TVNZ boss Kevin Kenrick on financial results, RNZ merger and his one regret

TVNZ has posted an interim net profit of $15.2 million for the six months ended December 31, 2021, down $18.7m on the $33.9m reported during the same period last year.

This drop comes despite the fact that the company has increased its revenue and income to $183.7m from $175m.

The major factor impacting the broadcaster’s result was the sharp increase in content expenditure, following last year’s dip which saw Covid interrupt production pipelines around the world.

The broadcaster’s operational expenses of $154.2m are $34.3m higher than last year. The results show content expenditure rose to $94.9m from $68.2m a year earlier.

There was also a spike of $7.6m in non-content expenditure, with much of this going toward TVNZ’s increased investment in staff and digital capabilities.

Outgoing TVNZ chief executive Kevin Kenrick said the company was returning to pre-pandemic levels of spending.

“TVNZ achieved a record financial result in FY21 largely due to a lack of content availability and cost constraints designed to preserve cash,” Kenrick said.

“We’re now seeing a return to pre-pandemic levels of expenditure, and this is powering double-digit growth in digital audiences and growth in total revenue.”

Like other media companies, TVNZ has benefitted from an increase in government advertising as the Ministry of Health relied heavily over the past 24 months on media channels to deliver public service announcements during the pandemic.

Asked whether he was concerned that the business might take a revenue hit as the Government starts to pull back on this spend, Kenrick said that he wasn’t concerned given that spend was expected to rise in other sectors that were hit hard by the pandemic.

“Spend in sectors like travel and tourism basically dropped to zero. As we see those industries pick up again, I’m confident things will balance out,” Kenrick said.

Kenrick reiterated his ambition to ensure that digital growth outpaces declines in broadcast revenue at a time when consumption habits continue to migrate online.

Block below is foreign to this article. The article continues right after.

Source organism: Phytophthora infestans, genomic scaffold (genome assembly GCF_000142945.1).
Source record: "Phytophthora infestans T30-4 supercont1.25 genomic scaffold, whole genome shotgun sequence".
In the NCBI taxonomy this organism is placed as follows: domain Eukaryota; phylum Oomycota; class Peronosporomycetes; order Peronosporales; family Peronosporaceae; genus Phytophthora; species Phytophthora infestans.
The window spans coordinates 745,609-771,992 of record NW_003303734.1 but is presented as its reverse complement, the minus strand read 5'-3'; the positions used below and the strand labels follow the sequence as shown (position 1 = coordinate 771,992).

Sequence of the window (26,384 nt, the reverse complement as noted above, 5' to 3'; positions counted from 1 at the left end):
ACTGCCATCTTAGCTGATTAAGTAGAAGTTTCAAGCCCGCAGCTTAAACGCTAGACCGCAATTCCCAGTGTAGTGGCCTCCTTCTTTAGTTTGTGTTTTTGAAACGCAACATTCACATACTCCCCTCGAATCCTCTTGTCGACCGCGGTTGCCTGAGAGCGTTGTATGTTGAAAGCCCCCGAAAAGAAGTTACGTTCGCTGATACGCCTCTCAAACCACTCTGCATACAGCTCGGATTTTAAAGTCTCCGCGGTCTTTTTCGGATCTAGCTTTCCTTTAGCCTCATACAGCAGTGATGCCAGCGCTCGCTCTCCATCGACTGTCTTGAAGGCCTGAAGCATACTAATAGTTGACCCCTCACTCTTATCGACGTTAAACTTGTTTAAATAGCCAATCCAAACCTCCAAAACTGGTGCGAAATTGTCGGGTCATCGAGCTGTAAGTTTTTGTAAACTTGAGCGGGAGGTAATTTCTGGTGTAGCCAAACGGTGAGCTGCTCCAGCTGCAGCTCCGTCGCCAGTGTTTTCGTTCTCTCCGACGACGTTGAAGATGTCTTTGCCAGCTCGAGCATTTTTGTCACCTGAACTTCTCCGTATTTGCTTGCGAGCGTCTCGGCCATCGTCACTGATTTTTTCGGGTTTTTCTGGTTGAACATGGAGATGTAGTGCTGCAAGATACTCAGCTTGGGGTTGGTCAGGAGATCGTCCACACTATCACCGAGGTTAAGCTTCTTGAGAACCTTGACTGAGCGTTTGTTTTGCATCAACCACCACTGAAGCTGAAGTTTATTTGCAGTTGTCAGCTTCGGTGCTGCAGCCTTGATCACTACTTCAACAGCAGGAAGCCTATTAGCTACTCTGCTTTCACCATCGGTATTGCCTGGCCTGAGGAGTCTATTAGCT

“This has been achieved again in the last six months and TVNZ’s market-leading share of TV combined with accelerating digital audiences and revenues provides confidence this momentum will be sustained,” he said.

He told the Herald that digital currently contributes roughly 16 to 17 per cent of TVNZ’s overall revenue – and that this share will continue to grow.

Kenrick said TVNZ generated cash flow of $18.5m for the six-month period, giving the broadcaster a decent buffer to weather further volatility over the course of 2022.

The responsibility of managing the business through that turbulence will however lie with Kenrick’s successor Simon Power, who will take the reins at the business in March.

Power was most recently at Westpac New Zealand where he had been the acting chief executive before the appointment of Catherine McGrath. He was with Westpac for 10 years and prior to that spent 12 years in Parliament as an MP for the National party.

Kenrick first announced his resignation from TVNZ in September 2021, kicking off the recruitment process.

Changes at TVNZ aren’t limited to the leadership structure, with this result also coinciding with progression in the Government’s plans to merge TVNZ and RNZ.

It’s understood a decision has been made by Cabinet on whether the merger of TVNZ and RNZ into a new public media entity will go ahead.

Sources have told the Herald the Cabinet committee signed off the decision last week with the recommendation for approval by Cabinet – and it is understood Cabinet has gone with this recommendation.

The Government is yet to make an announcement on the decision.

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Spokespeople for Broadcasting Minister Kris Faafoi and the Ministry of Culture and Heritage would not confirm any additional details on the matter.

Kenrick said he was yet to be informed by Cabinet on the decision, but added that the Government hadn’t made a secret of its intentions.

Kenrick said that what the media sector needs right now is certainty on what the course of action will be and what the proposed restructure of the entities might look like.

Critics have expressed concerns that merging RNZ and TVNZ together could prove complex due to the huge cultural difference between commercially focused TVNZ and ad-free broadcaster RNZ.

Asked whether he was concerned about one culture being sacrificed for the other, Kenrick said it was important that the leadership at both entities collaborate toward the development of a new culture for the combined entity.

Kenrick is set to depart TVNZ in March and told the Herald he currently has no immediate plans to take on a new executive role.

“I’m planning to take a decent break. And I’m quite pleased to see travel restrictions easing up, so I’m looking forward to catching up with my son on the other side of the world.”

His departure in March will mark the end of a 10-year tenure that has seen the broadcaster caught in the middle of a giant migration of audiences to digital channels.

So, looking back on that decade, does he have any regrets about any of the decisions that he made along the way?

“There are always things that wish you did differently, but that’s part of the learning experience,” he says.

“I’m not one to live in the world of regrets. I tend to focus on the present. But If I look back [on the impact of digital], I would have moved faster to migrate our audiences to our digital channels.”

That job is still not done – and the onus now rests on Power to keep shepherding Kiwi viewers to TVNZ OnDemand.

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